1887
Proceedings of the 24th World International Traffic Medicine Association Congress, Qatar 2015
  • ISSN: 2223-0440
  • EISSN:

Abstract

Hearing loss (HL) is one of the most frequent sensory deficit in humans (Stevens et al., 2013), which might reduce traffic safety. The prevalence of age-related HL is increasing (Roth et al., 2001), and as a consequence the number of road users with HL will also increase. The effects of HL on traffic safety have been investigated and the use of tactile support systems has been evaluated both in a driving simulator and in real traffic. Tactile support was used to alert the driver during the simulator drive and to facilitate navigation with a GPS during the drive in real traffic. Differences related to HL in terms of driving behavior were bound to driving condition and occurred when complexity of driving task increased. There was also an effect of HL on visual behavior, indicated in the simulator and confirmed in the field study, suggesting that drivers with HL have a more active visual behavior with more frequent glances in the rear view mirror and a general scanning of the environment before looking away from road. Tactile signal in the driver seat was found useful, both for calling for driver attention and to facilitate navigation. Also, of high relevance for the traffic safety aspect and regardless of hearing status, the tactile support lead to higher satisfaction with the navigation system, less time spent to look at the navigation display, and thus more focus on road and better driving performance. The effects of HL on traffic safety consistently point towards a generally more cautious driving behavior. Compensatory strategies associated with HL include driving at lower speeds, more comprehensive visual search behavior and less engagement in distracting activities. Evaluation of a tactile signal suggests that by adding a tactile modality, some driver assistance systems can be made accessible also for drivers with HL. At the same time the systems might be more effective for all users, which could generally increase both traffic safety and mobility. Roth, T.N., Hanebuth, D., & Probst, R. (2001). Prevalence of age-related hearing loss in Europe: a review. European Archives of Oto-Rhino-Laryngology, 268(8), 1101–1107. Stevens, G., Flaxman, S., Brunskill, E., Mascarenhas, M., Mathers, CD., & Finucane, M. (2013). Global and regional hearing impairment prevalence: an analysis of 42 studies in 29 countries. European Journal of Public Health, 23(1), 146–152.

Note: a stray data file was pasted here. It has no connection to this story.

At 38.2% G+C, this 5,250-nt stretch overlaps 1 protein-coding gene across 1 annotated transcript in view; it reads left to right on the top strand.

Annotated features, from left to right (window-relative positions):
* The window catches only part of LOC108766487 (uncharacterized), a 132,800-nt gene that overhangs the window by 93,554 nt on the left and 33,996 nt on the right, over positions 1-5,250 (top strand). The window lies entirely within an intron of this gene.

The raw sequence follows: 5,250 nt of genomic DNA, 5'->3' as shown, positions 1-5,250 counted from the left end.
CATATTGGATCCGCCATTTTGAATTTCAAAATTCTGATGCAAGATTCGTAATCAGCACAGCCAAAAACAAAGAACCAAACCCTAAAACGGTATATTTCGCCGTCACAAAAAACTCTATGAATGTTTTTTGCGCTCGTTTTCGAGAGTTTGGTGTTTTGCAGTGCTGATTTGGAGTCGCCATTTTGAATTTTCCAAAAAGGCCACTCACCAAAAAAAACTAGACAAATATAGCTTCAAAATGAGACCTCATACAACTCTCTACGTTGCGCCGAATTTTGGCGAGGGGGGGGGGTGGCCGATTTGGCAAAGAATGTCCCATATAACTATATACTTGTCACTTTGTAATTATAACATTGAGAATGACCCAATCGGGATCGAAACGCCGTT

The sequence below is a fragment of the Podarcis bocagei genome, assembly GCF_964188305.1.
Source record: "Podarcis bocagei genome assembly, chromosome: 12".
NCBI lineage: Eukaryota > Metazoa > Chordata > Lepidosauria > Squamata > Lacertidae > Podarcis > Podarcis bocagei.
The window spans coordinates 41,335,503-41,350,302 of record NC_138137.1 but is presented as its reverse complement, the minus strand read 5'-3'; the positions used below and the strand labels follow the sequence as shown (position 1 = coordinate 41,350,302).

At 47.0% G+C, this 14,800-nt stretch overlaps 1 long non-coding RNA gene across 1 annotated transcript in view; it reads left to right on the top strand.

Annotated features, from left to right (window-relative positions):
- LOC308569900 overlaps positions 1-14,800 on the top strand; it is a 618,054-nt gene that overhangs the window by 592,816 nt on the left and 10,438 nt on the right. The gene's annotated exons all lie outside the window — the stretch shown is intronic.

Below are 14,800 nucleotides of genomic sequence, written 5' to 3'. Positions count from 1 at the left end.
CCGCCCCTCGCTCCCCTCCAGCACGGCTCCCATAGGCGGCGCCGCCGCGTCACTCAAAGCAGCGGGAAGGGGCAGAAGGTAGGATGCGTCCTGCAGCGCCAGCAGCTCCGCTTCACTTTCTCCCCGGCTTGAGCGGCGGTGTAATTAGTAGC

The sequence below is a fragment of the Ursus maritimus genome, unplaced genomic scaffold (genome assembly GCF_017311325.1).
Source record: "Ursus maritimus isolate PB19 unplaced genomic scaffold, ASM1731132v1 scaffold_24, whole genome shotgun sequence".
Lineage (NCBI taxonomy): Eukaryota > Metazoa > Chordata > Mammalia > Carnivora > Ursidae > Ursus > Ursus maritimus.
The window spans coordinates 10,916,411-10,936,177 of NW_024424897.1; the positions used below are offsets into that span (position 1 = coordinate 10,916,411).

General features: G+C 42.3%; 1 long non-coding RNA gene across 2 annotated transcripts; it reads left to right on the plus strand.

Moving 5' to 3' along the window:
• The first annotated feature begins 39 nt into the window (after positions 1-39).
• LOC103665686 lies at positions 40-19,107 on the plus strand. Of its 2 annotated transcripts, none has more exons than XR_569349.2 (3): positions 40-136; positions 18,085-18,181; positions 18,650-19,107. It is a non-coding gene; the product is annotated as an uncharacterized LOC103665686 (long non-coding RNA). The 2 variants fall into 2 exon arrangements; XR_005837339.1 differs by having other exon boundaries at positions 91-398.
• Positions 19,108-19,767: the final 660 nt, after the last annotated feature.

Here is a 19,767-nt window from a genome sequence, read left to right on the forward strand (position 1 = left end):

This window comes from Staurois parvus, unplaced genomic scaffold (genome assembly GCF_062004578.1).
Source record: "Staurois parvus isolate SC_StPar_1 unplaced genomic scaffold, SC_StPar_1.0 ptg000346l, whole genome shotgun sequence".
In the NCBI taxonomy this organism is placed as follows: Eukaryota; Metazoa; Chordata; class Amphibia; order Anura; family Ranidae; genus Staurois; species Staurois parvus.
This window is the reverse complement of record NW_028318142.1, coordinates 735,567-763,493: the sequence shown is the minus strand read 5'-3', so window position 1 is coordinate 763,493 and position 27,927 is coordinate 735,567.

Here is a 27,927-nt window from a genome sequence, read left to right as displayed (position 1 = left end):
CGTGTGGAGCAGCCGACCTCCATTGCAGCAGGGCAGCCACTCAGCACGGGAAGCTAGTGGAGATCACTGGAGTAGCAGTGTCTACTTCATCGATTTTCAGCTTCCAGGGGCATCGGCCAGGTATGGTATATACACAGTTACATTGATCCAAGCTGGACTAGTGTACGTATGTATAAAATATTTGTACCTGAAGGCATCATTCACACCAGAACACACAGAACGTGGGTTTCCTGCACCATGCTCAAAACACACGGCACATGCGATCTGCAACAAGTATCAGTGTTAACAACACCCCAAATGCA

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/content/journals/10.5339/jlghs.2015.itma.38
2015-11-12
2020-09-27
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  • Article Type: Research Article
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